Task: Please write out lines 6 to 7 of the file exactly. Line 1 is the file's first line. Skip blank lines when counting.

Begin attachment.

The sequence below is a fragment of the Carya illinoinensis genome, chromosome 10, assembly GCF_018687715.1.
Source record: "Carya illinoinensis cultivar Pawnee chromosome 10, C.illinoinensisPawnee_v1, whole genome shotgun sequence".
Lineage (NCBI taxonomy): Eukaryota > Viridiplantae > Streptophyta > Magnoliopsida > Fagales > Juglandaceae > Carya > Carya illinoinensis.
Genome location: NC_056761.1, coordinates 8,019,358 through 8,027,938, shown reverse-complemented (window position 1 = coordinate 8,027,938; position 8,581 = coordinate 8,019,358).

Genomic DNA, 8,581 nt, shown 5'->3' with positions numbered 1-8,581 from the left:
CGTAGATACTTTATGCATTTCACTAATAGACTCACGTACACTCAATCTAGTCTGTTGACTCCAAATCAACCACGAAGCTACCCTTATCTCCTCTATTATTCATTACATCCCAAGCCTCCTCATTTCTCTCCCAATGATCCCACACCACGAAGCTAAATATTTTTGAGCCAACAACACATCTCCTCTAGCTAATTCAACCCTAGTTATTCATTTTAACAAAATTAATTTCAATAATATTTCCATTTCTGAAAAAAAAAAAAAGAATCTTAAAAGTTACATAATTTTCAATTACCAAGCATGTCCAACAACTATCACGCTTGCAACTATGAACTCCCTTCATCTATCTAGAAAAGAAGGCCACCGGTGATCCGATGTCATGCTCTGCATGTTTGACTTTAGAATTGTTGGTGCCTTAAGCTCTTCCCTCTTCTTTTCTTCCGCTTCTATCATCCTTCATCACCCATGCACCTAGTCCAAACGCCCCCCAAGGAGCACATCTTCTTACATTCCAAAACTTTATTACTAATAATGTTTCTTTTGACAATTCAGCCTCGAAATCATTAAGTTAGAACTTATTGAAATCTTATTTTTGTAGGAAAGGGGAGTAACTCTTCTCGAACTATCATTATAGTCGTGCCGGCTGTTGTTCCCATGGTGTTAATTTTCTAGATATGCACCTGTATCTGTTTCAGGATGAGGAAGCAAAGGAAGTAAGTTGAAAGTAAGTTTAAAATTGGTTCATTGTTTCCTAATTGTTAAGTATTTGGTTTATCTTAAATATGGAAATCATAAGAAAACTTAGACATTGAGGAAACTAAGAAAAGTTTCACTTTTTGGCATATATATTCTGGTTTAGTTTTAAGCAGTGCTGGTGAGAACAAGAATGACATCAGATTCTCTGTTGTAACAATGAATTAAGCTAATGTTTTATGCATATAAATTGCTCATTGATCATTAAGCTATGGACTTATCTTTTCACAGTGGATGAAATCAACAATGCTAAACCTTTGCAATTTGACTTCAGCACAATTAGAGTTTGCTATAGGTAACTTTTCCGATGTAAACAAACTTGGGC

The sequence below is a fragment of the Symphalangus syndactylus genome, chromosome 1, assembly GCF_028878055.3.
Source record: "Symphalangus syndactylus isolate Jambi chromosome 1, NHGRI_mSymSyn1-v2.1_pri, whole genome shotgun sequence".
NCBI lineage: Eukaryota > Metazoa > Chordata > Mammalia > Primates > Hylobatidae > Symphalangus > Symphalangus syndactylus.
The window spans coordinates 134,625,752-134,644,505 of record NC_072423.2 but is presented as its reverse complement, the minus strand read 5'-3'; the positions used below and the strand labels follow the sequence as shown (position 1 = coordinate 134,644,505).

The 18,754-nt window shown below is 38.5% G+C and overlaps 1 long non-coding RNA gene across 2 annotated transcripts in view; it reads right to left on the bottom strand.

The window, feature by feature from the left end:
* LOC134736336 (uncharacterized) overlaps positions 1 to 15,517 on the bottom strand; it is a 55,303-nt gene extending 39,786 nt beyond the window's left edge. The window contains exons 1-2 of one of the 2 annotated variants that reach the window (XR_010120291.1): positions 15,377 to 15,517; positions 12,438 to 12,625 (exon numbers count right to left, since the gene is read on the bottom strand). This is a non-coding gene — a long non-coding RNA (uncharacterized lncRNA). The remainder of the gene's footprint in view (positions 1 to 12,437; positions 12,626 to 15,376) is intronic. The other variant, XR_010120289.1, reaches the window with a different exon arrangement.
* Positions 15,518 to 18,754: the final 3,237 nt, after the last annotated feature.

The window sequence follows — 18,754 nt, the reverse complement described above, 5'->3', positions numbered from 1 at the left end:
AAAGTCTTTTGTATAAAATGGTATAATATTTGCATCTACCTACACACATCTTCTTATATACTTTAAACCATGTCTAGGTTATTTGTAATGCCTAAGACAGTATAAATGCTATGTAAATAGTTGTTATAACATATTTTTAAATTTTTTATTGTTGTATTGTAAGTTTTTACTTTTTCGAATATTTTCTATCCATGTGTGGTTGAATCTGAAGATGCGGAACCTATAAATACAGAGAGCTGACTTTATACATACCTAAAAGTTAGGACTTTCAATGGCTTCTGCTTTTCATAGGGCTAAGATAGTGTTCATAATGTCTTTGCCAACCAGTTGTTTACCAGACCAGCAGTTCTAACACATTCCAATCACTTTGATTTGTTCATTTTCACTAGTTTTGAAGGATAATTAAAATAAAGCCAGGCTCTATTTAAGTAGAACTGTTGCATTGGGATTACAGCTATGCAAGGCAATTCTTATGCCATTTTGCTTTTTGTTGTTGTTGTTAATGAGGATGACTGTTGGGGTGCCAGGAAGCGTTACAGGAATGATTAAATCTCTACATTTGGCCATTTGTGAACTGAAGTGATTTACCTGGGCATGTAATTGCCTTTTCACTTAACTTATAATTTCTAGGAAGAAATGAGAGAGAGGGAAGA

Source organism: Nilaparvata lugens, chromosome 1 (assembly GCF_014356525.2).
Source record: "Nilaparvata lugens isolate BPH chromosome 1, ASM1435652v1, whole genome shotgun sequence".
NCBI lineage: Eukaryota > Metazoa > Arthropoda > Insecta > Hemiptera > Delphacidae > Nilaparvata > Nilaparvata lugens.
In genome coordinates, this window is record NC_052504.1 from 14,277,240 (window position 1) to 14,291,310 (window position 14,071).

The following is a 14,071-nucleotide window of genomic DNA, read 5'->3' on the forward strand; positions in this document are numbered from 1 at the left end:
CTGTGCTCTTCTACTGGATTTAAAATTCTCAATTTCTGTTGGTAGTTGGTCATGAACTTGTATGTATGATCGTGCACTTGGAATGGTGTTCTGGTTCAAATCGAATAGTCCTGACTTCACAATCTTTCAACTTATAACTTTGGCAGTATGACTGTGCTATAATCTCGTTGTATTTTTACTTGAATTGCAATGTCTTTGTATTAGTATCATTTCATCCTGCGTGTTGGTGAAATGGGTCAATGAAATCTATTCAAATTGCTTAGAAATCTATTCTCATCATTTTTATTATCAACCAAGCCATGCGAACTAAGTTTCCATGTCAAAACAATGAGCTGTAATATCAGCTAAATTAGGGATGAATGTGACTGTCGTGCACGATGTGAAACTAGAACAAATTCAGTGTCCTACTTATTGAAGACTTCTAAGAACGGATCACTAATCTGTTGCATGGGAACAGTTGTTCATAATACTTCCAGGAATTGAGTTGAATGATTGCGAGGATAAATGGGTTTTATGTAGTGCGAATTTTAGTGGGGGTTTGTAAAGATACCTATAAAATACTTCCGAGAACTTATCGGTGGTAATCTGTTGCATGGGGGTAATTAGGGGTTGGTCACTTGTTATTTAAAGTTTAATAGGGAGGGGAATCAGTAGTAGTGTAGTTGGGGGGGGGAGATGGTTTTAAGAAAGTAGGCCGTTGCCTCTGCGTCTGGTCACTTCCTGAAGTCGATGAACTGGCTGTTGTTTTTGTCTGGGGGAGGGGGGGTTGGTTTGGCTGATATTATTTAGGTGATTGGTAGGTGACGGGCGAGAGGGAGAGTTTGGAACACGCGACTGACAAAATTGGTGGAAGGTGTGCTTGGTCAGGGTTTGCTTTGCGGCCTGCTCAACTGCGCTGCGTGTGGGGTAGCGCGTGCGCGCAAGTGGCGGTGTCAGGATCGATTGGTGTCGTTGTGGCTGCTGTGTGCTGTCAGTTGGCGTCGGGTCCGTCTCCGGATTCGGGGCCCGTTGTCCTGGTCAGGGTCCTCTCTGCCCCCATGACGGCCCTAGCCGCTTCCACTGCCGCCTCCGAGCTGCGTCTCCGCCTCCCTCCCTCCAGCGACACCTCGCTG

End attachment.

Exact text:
CGTAGATACTTTATGCATTTCACTAATAGACTCACGTACACTCAATCTAGTCTGTTGACTCCAAATCAACCACGAAGCTACCCTTATCTCCTCTATTATTCATTACATCCCAAGCCTCCTCATTTCTCTCCCAATGATCCCACACCACGAAGCTAAATATTTTTGAGCCAACAACACATCTCCTCTAGCTAATTCAACCCTAGTTATTCATTTTAACAAAATTAATTTCAATAATATTTCCATTTCTGAAAAAAAAAAAAAGAATCTTAAAAGTTACATAATTTTCAATTACCAAGCATGTCCAACAACTATCACGCTTGCAACTATGAACTCCCTTCATCTATCTAGAAAAGAAGGCCACCGGTGATCCGATGTCATGCTCTGCATGTTTGACTTTAGAATTGTTGGTGCCTTAAGCTCTTCCCTCTTCTTTTCTTCCGCTTCTATCATCCTTCATCACCCATGCACCTAGTCCAAACGCCCCCCAAGGAGCACATCTTCTTACATTCCAAAACTTTATTACTAATAATGTTTCTTTTGACAATTCAGCCTCGAAATCATTAAGTTAGAACTTATTGAAATCTTATTTTTGTAGGAAAGGGGAGTAACTCTTCTCGAACTATCATTATAGTCGTGCCGGCTGTTGTTCCCATGGTGTTAATTTTCTAGATATGCACCTGTATCTGTTTCAGGATGAGGAAGCAAAGGAAGTAAGTTGAAAGTAAGTTTAAAATTGGTTCATTGTTTCCTAATTGTTAAGTATTTGGTTTATCTTAAATATGGAAATCATAAGAAAACTTAGACATTGAGGAAACTAAGAAAAGTTTCACTTTTTGGCATATATATTCTGGTTTAGTTTTAAGCAGTGCTGGTGAGAACAAGAATGACATCAGATTCTCTGTTGTAACAATGAATTAAGCTAATGTTTTATGCATATAAATTGCTCATTGATCATTAAGCTATGGACTTATCTTTTCACAGTGGATGAAATCAACAATGCTAAACCTTTGCAATTTGACTTCAGCACAATTAGAGTTTGCTATAGGTAACTTTTCCGATGTAAACAAACTTGGGC

The sequence below is a fragment of the Symphalangus syndactylus genome, chromosome 1, assembly GCF_028878055.3.